Ocellated Torpedo - Torpedo torpedo
Also commonly known as Common Torpedo, or Eyed Electric Ray, Torpedo torpedo (Torpediniformes - Torpedinidae) is a species of electric ray, which occurs in the eastern Atlantic, including Mediterranean Sea, inhabiting on soft bottoms, typically in inshore locations although it is occasionally observed in deeper waters.
This ray more commonly reaches lengths of 30 cm (male) and 39 cm (female). They feed primarily on benthic bony fish, and occasionally eat crustaceans. Ocellated torpedos can use its pair of large electric organs to stun prey and deter threats. Each organ is comprised of 400-500 columns that contain jelly-filled disks referred to as “electroplaques”. These columns work together and are capable of discharging up to 200 volts either singly or in bursts.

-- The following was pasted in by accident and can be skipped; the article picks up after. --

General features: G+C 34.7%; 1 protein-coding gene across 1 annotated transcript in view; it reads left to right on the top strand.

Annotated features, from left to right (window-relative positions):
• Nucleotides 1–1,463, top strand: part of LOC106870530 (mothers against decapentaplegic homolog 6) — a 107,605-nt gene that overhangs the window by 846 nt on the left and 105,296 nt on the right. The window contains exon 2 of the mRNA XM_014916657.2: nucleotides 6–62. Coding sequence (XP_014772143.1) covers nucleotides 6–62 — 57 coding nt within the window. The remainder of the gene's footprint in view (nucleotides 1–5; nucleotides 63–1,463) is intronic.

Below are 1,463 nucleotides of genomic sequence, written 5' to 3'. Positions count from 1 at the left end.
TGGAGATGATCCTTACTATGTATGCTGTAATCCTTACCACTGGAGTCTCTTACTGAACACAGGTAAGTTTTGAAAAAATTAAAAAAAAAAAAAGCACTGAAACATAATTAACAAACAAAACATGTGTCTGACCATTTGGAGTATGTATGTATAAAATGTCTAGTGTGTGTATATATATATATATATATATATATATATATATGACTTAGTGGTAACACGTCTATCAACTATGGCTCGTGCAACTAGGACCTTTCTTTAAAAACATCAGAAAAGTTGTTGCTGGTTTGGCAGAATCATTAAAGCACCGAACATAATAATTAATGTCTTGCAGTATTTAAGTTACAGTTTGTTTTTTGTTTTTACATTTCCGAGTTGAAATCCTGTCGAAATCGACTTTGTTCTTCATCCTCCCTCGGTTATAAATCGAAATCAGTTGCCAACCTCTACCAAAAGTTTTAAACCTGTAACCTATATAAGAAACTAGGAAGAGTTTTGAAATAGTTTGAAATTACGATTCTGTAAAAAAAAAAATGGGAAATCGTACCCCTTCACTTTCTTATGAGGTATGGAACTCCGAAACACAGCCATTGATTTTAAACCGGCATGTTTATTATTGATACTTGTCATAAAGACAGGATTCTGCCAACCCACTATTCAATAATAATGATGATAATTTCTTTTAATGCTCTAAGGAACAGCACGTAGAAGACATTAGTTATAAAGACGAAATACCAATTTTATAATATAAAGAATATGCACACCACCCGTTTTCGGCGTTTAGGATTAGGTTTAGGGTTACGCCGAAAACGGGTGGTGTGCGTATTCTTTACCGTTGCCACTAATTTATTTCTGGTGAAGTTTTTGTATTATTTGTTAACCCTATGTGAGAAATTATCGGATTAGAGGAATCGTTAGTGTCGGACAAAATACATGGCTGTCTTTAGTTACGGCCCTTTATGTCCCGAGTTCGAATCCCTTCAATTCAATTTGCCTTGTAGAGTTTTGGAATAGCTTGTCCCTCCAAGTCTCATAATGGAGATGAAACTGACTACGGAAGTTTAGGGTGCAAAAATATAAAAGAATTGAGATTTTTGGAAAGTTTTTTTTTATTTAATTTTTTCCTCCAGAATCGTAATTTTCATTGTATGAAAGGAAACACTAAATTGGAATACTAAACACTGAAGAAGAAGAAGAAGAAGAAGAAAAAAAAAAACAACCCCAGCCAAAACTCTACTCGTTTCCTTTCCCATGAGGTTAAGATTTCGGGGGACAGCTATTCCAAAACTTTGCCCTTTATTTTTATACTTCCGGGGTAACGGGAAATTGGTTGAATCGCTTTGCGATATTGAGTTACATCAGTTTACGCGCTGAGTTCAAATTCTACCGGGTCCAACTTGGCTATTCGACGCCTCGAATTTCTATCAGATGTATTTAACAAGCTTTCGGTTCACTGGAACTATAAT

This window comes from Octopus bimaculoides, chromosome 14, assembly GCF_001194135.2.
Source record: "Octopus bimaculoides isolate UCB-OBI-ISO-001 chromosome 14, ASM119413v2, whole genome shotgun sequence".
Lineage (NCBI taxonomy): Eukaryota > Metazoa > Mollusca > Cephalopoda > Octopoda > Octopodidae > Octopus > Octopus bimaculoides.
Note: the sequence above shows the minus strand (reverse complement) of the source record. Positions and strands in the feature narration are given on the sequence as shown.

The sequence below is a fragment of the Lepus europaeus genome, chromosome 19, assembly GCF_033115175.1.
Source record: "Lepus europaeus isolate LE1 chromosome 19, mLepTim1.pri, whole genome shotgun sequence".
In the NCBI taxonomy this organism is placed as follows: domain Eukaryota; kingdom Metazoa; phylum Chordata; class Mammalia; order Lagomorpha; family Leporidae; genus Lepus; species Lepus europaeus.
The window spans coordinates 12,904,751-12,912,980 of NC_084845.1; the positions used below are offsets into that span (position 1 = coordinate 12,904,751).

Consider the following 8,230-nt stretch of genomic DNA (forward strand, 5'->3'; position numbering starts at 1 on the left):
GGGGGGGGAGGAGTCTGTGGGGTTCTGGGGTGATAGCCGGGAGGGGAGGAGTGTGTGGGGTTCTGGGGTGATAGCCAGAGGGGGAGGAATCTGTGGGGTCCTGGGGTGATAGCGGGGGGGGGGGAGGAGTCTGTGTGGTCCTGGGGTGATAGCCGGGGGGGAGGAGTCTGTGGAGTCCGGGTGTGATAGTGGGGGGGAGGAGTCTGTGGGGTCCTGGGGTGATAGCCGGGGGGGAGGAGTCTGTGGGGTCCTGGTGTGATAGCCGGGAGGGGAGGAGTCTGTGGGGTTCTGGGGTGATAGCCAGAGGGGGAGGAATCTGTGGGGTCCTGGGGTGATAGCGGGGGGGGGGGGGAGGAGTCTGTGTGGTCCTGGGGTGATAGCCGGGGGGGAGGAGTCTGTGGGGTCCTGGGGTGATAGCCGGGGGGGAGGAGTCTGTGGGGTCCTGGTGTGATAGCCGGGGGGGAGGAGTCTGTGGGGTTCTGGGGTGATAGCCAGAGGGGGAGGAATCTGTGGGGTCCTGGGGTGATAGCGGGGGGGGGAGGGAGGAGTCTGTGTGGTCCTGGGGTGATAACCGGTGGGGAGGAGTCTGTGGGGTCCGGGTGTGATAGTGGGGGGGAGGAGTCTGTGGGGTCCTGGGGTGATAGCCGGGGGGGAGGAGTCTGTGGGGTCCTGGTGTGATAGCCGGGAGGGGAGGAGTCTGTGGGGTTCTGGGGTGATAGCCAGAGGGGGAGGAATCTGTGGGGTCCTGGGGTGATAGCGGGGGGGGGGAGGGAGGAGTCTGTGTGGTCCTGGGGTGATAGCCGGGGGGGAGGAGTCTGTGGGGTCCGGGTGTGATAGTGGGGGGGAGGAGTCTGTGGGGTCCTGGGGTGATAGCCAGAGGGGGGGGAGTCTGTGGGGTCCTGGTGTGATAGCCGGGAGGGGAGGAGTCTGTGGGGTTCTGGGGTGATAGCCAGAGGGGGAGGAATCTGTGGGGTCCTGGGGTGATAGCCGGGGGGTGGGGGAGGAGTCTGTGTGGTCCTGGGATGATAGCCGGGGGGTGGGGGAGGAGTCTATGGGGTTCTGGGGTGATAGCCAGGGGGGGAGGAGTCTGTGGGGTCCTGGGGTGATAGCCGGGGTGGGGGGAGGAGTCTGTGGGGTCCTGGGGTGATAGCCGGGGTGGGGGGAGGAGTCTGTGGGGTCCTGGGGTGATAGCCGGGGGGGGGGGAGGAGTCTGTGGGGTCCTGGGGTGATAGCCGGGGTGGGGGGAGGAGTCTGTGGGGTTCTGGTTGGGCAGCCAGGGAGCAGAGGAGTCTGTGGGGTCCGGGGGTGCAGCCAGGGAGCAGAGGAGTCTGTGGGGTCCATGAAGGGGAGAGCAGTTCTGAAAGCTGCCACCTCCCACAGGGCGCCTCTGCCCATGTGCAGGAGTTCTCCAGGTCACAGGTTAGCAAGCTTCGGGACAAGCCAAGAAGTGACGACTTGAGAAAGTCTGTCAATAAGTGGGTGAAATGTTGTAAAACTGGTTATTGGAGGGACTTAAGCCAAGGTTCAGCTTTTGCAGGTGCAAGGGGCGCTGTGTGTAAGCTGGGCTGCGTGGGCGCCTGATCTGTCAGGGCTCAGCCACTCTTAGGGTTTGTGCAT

The genus name, Torpedo, comes from the Latin word torpidus, meaning numbness in reference to the effect of the electric organ. The electric shock from the common torpedo is quite strong but is not life-threatening to humans. In fact, due to the local anesthetic properties of electrical discharges from torpedo fish, described by the ancient Greeks with the word ‘narke’, since 153 AD, the Roman physician Scribonius Largus advised his patients to stand on moist, live torpedo fish to cure any type of gout.